I gaze at the menu board in front of me, wondering whether to opt for sausages or chicken and veg. For drinks, there is a choice of beer or fizz and, as at any country pub, a scrumptious selection of ice creams for dessert.
But all this is not for me. I’m ordering for my dog, Wolfie the whippet. We’re at The Fox & Hounds in Theale, Berks, which last week was named Britain’s most dog-friendly boozer.
It has a dedicated menu board for its four-legged punters, with tasty specials and non-alcoholic tipples including Pawsecco and Bottom Sniffer Beer. Tucked away on a country road, the cosy interior seems nothing unusual.
But landlady Jayne Tisley and her partner Miles Teece have created a doggy utopia where canine customers are treated as well as the human locals.
Jayne says: “We have doggy beds in front of the fire, different sizes of water bowl to suit every breed, an outdoor dog paddling pool and towels if they arrive muddy from a walk.
“The pub also runs a Woofer of the Week competition where a dog is featured as the profile picture on our Facebook page. I have people coming in and asking for their dogs to be chosen – it’s a real honour.”
Jayne organises a dog show each summer, with proceeds going to welfare charity the Dogs Trust, and even hosts dog birthday parties.
One owner drives two hours so their pet can spend his special day there each year.
No size or shape of canine is off limits. In the space of five minutes Wolfie meets Bear, a drooling, 14 st St Bernard, and dainty Susie the papillon, who is asleep on one of the beds beside the fire.
Bear is a regular. Owners Chris and Kim Forbes have been coming to the pub for their weekly coffee with him for two and a half years. Kim, 52, says:
“It’s become a tradition. As he’s got bigger, we were worried we would have an issue, but he’s always welcome. “Every week we say he’s going to see his Auntie Jayne and he knows it means we’re going to the pub.”
Bear can join in all the activities on offer. His head is too big for the doggie photo-booth – a board they poke their head through to be in a picture of the pub’s sign, showing a huntsman and hounds.
But he loves the pub’s ice cream in summer and is a regular in the paddling pool. Wolfie is just right for the photo-booth, though, and jumps in for a go after Jayne’s French bulldog shows the way.
Other regulars include French bulldogs Debbie and Rodney, Jack Russell Nerys and Basset hound Arthur – and the place is so popular that a pet blogger visited from the US after hearing about it on social media.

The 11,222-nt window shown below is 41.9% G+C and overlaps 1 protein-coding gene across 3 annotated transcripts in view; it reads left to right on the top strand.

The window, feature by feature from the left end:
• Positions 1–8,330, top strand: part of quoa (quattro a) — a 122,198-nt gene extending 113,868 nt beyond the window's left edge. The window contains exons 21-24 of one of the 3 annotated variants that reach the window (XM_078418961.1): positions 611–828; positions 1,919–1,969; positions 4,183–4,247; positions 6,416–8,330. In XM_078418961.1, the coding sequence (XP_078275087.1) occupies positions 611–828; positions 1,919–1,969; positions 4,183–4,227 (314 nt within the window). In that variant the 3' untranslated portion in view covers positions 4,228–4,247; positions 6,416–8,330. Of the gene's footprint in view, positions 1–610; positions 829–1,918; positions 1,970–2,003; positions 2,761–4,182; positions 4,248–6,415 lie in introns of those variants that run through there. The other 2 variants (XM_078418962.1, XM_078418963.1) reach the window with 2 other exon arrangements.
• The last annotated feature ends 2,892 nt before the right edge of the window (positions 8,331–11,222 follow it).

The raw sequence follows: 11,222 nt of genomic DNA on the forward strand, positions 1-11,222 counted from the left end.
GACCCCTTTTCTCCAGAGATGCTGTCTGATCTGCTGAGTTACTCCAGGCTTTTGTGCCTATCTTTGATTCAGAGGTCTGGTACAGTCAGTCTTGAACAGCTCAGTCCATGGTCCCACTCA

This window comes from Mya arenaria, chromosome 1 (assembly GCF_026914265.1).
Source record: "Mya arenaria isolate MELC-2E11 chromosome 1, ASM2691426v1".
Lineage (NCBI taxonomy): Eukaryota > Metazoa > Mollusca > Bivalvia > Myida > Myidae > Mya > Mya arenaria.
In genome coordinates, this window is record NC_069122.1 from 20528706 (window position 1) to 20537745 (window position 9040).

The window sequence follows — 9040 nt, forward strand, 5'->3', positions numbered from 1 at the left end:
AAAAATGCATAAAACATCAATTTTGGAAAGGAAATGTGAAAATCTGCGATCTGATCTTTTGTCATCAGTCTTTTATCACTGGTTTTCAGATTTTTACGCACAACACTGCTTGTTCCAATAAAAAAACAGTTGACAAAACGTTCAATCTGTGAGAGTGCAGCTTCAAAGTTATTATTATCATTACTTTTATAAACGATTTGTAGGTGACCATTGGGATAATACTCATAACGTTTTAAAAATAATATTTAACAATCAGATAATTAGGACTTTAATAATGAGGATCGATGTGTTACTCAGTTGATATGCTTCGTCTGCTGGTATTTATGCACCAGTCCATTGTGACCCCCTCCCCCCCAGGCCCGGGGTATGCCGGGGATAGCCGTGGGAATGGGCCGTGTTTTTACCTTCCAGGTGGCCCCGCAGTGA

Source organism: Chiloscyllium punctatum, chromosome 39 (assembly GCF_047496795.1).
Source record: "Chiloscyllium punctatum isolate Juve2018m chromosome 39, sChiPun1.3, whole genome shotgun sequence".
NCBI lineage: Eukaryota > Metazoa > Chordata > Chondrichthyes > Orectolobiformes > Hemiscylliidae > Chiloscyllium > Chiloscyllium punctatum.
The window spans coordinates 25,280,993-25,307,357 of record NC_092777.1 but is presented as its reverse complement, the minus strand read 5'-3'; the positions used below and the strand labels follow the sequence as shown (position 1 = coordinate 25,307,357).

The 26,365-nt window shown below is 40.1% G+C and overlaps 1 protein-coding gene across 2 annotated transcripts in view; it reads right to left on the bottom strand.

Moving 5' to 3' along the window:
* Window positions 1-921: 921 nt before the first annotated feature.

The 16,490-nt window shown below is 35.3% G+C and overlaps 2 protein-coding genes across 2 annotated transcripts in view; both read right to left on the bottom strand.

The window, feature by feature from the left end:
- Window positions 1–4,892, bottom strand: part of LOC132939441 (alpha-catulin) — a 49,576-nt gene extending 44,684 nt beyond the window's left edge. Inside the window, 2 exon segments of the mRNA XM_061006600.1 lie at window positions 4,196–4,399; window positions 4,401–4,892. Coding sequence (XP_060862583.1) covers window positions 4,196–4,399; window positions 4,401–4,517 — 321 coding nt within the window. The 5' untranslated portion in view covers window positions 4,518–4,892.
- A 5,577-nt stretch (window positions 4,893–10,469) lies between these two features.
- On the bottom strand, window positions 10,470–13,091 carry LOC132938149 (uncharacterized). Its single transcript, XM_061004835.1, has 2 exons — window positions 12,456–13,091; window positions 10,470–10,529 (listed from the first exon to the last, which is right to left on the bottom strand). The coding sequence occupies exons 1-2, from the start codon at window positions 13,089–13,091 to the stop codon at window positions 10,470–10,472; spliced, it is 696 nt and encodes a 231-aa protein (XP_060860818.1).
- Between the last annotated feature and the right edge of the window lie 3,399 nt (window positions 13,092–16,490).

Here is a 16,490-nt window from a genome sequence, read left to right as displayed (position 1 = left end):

But how does Jayne keep up with all the yappy customers?
“I often end up taking table bookings with dog names, not humans,” she says with a laugh, before turning to greet a new arrival with a gravy bone from the ‘snack’ jar on the bar.
As the lunchtime rush then builds, dogs from far and wide pass through the doors their number include Romanian rescue dog Vivian, breezy golden labrador Bob and nervous pup Poppy, who is guided in with a treat. All told, I count 15 dogs in the pub.
Poppy’s owner Melissa Nealon, 35, from Newbury, says: “We want her out with us all the time, so this pub is ideal.”
Meanwhile, Sarah Warwick, 46, and Mark Johnson 42, from Reading, are debating between chicken and sausage for their Jack Russell/Shih Tzu cross Cooper’s lunch. Sarah says:
“It’s his first time here and he loves it.” But it is not just mutts who have a ball – their owners get a warm welcome, too, and make friends with each other.
Brenda Sandilands, who owns papillon Susie, values the “personal touch”.
She says: “You won’t find it anywhere else -they remember names, orders and drinks.”
While I am impressed by the boozer, a better judge is Wolfie. Since we arrived, he hasn’t stopped excitedly sniffing around, and he has been showered with affection by staff and pub-goers.
He also tries out the indoor doggy tent, for hiding away if it is too noisy, sips a £3 bottle of Bottom Sniffer Beer and investigates the Woofer of the Week calendar, which show- cases the year’s stars.